Powered by MassChallenge: Bridge to MassChallenge Warsaw

With the aim of accelerating top startups in Central and Eastern Europe, Bridge to MassChallenge Warsaw is a startup competition that supports entrepreneurs and connects innovators to the international MassChallenge network. Nearly 300 startups from CEE applied to the acceleration programme but only 23 moved on to the next stage of the competition. These finalists traveled from 12 countries to participate in the four-day bootcamp during which they met with international experts and representatives from top VC funds and corporations. After intensive training, collaborating and attending workshops, startups faced-off on Demo Day at Campus Warsaw for the ultimate opportunity to participate in MassChallenge in Boston.

Winners of Bridge to MassChallenge at Campus Warsaw.

 

 

 

 

 

 

 

 

 

 

 

To kick off Demo Day,US Ambassador to Poland, Paul W. Jones, said a few words about Polish-American cooperation and upcoming events. He concluded by saying, “Over the last two and a half years, I have visited Polish startups in Warsaw and in cities across Poland and I am so impressed with the entrepreneurial spirit, with the successful commercialisation in areas that I would have never thought of or imagined were possible and I’m sure it holds the same for the other countries here today so we want to continue this enthusiasm.”  

Newly appointed Jadwiga Emilewicz, Minister of Entrepreneurship and Technology, was also an honorable guest and said, “There are startups here operating on the financial or real estate markets, as well as startups who want to help solve the problem of air pollution, to name but a few. We want to cooperate with those who provide new, breakthrough technologies.”

After the introductions and well-wishes, representatives of each startup were given only a few minutes to present their solutions to a panel of expert judges and the audience. At the end of the presentations, 10 startups received a ticket to Boston: bNesis (Poland/Ukraine), CertChain (Belarus), DrOmnibus (Poland), Funtronic (Poland), KLEAR Lending (Bulgaria), ShelfWise (Poland), Skriware (Poland), Smart Technology Group (Poland), Spaceflow (Czech Republic), and Talk-A-Bot (Hungary).  

Upon receiving the prized ticket, Petr Bořuta of the Czech startup Spaceflow, said, “We are looking forward to going to Boston, so we can find prospective investors and scale up our business. Being here in Warsaw means a lot to us, because we partnered up with some of the biggest players, such as PKO Bank Polski, PGE Nowa Energia or VISA. These companies can help us to get in touch with people with whom otherwise it would be difficult to connect.” Spaceflow created an app that connects key people in buildings such as landlords, tenants and visitors to enhance the environment and improve functionality.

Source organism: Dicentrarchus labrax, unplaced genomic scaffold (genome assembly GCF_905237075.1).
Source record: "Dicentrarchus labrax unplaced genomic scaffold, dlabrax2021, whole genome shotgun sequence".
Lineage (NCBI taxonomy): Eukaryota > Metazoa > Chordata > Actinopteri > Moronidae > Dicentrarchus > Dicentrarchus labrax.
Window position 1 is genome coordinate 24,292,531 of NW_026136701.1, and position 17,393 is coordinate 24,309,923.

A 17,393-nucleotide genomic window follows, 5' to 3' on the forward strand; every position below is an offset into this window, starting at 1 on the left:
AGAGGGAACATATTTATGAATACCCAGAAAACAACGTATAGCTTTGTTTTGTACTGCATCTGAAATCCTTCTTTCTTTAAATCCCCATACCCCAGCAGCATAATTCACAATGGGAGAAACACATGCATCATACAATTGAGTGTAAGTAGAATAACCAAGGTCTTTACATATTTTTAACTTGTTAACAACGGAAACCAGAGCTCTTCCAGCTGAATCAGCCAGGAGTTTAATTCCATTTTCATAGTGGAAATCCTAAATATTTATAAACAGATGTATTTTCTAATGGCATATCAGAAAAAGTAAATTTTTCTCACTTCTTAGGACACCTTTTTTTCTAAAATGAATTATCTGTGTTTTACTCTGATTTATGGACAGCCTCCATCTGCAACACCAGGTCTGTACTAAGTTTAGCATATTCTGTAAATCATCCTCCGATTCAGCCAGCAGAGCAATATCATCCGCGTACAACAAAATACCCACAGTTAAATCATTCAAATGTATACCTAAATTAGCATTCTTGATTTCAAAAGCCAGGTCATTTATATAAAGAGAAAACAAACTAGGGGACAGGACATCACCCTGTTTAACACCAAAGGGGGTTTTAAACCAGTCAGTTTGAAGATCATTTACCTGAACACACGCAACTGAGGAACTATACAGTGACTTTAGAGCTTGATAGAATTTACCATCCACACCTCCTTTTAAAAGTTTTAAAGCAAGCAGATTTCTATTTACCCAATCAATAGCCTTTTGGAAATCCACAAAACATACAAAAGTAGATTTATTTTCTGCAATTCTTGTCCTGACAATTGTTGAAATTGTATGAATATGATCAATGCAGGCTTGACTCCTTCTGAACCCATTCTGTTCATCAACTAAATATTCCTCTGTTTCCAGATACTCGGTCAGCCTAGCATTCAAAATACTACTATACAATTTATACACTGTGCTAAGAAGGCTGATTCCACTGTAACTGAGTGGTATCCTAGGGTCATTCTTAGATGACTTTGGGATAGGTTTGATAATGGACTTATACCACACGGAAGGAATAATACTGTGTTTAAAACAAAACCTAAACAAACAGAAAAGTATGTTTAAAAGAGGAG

Another winner, Polish/Ukrainian startup bNesis is a platform that combines scoring engines, social media, payments, banking and eCommerce services. CEO Dmitriy Norenko said, “The competition was great because we discussed our ideas with American experts on how to introduce our idea on US markets. Bridge to MassChallenge was an extensive program and we met with top mentors, executives, lawyers and professionals. Anyone who wants to go global should participate.”

Skriware creates originally designed 3D printers, programmable robots and an interactive e-learning platform for home and school use.

Although CEE is full of innovative startups, CEO of the Polish-Swedish company Skriware Karol Górnowicz said, the region still needs help developing. “The industry is moving in the right direction, however, a recent Deloitte’s study shows that among the 40 most economically developed countries, the maturity of the startup environment in Poland is still below the moderate level (2.1 on a four-level scale),” said Górnowicz. “We can change that by joining partnerships and programs – such as B2MCWarsaw – led by people who understand the fears and feel the exhilaration of the entrepreneurial journey.”